Mar 23, 17 / Ari 26, 01 23:04 UTC
Re: Infinite Resources ¶
"Ant" was used specifically for the aptness of the parody. Especially as the algorythms powering it will feature much inspirations of ant colonies (ACO) in order to be operably effective. With regards to technologies, it's all good - maybe not for "space elevator" though, physics doesn't like that one much.
These "abilities" demonstrated that was absent just 10 years ago are also available in the home level today - although few leverage. Honestly, things like the Pi and the arduino are minor - the Pi significantly more advanced than the Arduino, but the Arduino isn't far from the power of the LLM guidance computer. Both should be attainable to the "common man" - The pi being quite cheap, addressing the lack of things like native RS232 interfaces on most "modern" hardware, and going one step further to expose other GPIO of the package. The zero comming in at the cheapest at about £4 - which isn't bad for it's delivery of processing power - about £6 if you'd want the SoC sporting BT and wifi. If you just want a cheap media renderer/smartTV upgrade it's great, but IMHO this is a prolific waste of what makes this "special", the access to GPIO. making the computer control things is trivial. The Ardiuno is a similar - but entirely different tool. The develboard welded to the ATmega made it "easy" to interface so it naturally gained popularity - the cheap nano clones can be found for about $2 and are very beadboard friendly so I don't see why more people don't own at least one. The complexity to operations drop massively, the code space is incredibly limited - the pi can access USB HD's, SD cards, etc - and the 8-bit processor isn't up to much. I've seen people automate entire houses with a handful, however. They are incredibly useful. Combined, along with a few other things, there is little they cannot achieve.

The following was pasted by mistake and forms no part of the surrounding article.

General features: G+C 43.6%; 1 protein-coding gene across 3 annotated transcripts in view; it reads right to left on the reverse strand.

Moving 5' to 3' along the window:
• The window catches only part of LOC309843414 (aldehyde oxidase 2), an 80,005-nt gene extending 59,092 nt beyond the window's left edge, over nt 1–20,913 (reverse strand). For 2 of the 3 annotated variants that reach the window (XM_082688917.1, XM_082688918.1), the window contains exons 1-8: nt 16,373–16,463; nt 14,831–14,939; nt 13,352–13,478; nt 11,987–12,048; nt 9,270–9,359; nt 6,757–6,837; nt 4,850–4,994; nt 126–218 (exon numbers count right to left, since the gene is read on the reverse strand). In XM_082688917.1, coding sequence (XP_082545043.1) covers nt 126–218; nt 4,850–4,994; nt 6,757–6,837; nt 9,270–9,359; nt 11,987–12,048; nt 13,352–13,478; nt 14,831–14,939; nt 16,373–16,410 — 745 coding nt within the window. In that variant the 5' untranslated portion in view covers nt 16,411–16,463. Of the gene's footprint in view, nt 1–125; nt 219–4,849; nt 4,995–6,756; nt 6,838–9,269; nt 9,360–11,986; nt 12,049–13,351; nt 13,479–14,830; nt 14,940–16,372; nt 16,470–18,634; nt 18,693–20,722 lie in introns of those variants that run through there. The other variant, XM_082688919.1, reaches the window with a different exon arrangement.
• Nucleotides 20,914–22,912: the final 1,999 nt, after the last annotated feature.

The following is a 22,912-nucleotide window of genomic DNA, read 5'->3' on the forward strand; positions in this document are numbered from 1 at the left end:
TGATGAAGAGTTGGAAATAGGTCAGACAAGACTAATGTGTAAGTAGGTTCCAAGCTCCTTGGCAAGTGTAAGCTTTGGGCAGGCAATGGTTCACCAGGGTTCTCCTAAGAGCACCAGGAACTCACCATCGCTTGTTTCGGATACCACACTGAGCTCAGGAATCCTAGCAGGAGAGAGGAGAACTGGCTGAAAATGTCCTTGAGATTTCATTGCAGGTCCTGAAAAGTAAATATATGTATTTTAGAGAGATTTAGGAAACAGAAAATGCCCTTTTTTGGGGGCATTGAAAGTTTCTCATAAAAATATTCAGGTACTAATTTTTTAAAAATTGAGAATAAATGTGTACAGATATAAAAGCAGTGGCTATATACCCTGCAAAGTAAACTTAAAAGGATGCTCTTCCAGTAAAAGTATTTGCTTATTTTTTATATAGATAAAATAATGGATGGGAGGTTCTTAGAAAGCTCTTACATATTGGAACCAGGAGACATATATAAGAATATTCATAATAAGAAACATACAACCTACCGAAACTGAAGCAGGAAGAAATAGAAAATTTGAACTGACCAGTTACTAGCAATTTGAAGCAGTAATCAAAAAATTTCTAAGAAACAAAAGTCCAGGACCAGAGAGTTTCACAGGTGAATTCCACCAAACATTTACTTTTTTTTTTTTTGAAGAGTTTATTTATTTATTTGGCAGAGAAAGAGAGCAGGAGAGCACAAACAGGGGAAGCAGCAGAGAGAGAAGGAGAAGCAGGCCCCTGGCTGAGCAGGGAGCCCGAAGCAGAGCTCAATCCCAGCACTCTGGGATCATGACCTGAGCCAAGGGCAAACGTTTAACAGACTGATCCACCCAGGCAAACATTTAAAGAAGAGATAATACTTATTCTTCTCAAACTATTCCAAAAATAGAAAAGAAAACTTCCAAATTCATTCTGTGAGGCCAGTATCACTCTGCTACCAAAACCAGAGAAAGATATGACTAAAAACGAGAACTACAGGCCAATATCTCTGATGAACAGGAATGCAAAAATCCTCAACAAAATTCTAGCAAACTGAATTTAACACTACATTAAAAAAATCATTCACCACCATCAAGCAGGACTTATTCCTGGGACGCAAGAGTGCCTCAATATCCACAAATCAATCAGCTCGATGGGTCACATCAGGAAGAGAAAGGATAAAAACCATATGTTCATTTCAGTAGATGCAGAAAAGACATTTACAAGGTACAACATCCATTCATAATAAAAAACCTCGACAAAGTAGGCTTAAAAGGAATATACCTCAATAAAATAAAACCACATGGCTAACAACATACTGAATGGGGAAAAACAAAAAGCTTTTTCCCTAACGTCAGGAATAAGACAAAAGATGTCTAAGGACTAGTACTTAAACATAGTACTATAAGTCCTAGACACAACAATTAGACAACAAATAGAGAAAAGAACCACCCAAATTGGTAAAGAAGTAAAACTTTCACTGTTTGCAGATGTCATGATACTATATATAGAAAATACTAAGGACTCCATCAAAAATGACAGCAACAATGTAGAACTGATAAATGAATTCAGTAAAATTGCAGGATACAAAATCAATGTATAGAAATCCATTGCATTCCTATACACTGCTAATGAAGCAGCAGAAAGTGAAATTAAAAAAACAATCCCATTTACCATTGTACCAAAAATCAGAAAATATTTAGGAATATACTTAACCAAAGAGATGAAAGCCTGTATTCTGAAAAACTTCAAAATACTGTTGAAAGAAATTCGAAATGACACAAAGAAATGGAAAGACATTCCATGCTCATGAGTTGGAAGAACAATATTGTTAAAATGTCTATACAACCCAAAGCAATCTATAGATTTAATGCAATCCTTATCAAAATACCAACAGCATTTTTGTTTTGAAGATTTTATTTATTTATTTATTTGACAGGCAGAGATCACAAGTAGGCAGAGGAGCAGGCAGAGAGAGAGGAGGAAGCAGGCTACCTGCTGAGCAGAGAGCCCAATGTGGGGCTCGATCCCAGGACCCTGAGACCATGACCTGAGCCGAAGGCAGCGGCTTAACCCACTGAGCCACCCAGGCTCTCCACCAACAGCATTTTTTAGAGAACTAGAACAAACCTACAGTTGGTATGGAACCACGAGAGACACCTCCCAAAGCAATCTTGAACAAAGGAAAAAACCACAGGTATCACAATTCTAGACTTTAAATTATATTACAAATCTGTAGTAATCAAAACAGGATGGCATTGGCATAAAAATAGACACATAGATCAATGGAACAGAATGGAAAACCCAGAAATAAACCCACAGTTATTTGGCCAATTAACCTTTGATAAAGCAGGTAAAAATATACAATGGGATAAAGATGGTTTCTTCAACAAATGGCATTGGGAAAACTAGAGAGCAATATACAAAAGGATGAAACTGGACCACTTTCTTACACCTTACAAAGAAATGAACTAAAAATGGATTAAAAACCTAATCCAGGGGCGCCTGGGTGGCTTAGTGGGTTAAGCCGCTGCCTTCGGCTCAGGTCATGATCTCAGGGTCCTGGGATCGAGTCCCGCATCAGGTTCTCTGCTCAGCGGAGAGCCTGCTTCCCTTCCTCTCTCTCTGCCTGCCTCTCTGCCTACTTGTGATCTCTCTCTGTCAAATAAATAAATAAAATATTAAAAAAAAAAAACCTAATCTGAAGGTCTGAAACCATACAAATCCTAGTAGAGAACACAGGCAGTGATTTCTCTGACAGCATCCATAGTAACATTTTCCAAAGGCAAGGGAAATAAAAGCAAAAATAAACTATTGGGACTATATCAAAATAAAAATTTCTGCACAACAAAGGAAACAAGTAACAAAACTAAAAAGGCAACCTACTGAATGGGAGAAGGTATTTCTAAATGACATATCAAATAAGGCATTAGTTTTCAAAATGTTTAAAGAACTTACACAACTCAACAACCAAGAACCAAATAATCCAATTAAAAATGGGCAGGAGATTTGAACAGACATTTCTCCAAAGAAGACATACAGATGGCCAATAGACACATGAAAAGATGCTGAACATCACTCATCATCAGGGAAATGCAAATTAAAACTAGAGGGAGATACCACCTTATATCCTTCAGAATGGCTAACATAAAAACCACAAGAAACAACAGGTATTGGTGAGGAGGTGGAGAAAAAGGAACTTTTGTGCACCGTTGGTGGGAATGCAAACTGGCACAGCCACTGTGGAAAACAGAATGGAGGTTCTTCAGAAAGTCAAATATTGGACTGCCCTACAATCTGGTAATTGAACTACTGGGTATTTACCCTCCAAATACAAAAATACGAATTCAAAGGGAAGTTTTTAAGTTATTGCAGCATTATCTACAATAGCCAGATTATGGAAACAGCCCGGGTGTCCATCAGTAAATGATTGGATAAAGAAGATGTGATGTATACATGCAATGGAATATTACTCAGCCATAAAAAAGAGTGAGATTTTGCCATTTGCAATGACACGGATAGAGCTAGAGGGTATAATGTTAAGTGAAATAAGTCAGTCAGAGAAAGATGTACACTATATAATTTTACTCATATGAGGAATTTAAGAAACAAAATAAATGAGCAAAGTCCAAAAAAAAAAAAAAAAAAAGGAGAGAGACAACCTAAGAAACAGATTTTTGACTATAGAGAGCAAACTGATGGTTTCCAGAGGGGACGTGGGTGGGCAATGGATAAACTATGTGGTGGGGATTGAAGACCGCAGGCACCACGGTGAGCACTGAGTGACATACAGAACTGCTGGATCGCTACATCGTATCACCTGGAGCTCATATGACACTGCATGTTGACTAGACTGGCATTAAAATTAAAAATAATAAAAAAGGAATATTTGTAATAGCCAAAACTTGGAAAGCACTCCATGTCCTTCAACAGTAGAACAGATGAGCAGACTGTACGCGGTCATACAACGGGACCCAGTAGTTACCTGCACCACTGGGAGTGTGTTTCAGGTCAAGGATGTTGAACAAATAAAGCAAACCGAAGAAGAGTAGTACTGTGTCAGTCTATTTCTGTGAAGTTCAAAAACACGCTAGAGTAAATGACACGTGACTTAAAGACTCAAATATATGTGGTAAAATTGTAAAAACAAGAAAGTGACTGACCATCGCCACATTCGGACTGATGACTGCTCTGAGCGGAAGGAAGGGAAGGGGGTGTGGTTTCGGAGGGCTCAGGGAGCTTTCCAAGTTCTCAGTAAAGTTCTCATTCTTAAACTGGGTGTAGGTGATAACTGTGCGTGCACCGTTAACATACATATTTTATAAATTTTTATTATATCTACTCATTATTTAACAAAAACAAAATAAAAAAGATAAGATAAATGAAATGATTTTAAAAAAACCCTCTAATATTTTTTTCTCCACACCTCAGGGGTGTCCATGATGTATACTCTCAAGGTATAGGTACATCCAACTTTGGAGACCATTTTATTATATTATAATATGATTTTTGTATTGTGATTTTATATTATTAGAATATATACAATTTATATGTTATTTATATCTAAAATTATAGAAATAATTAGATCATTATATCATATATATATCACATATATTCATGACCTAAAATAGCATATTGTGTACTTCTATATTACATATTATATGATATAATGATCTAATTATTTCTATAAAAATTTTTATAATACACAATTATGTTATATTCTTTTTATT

I'd not suggest havesting debris to be much of a challenge, I'm able to visually plot intercept courses and manually capture so some simple AI will have no issues getting itself slightly in front then allowing the target to slowly catch up and place itself in the containment. Algorythmical systems displaying these charactoristics have alread been tested in collaborative response, containment, and controlled redirection of inbound projectile(caught a ball, controlled directional return). Collaborative fleets is just sensible - but uniform design is not. A modular design can allow for greater operational flexibility - all tasks do not require the same tool, and at least in the early stages it will be the most efficient response - over time more complex devices that combine this can be applied, and if modular is done right much can be recycled.
If we can automate harvesting of the belt, automated harvesting of further - like the Oort - is theoretically just more of the same. Being automated it can get sent off the second there's a clear path and the propulsion technology being poor and the time it takes to get there/resources back is covered by the remaining matter in the belt. By the time that's getting short the first Oort loads should be arriving - and by then the initative should of expanded thousands strong in the Oort. IMHO we can have industrial supply chains suitable to feed Oort mining about 150yrs before we can have realistic supply chains for sensible human occupation. I'd not imagine people going out there to mine with such propulsion technologies - it's a life long trip - instead I'd predict colonisation and explorers - the early ones who really want to get there first might not be comming back. That said there has been some slow advancements in cryogenics.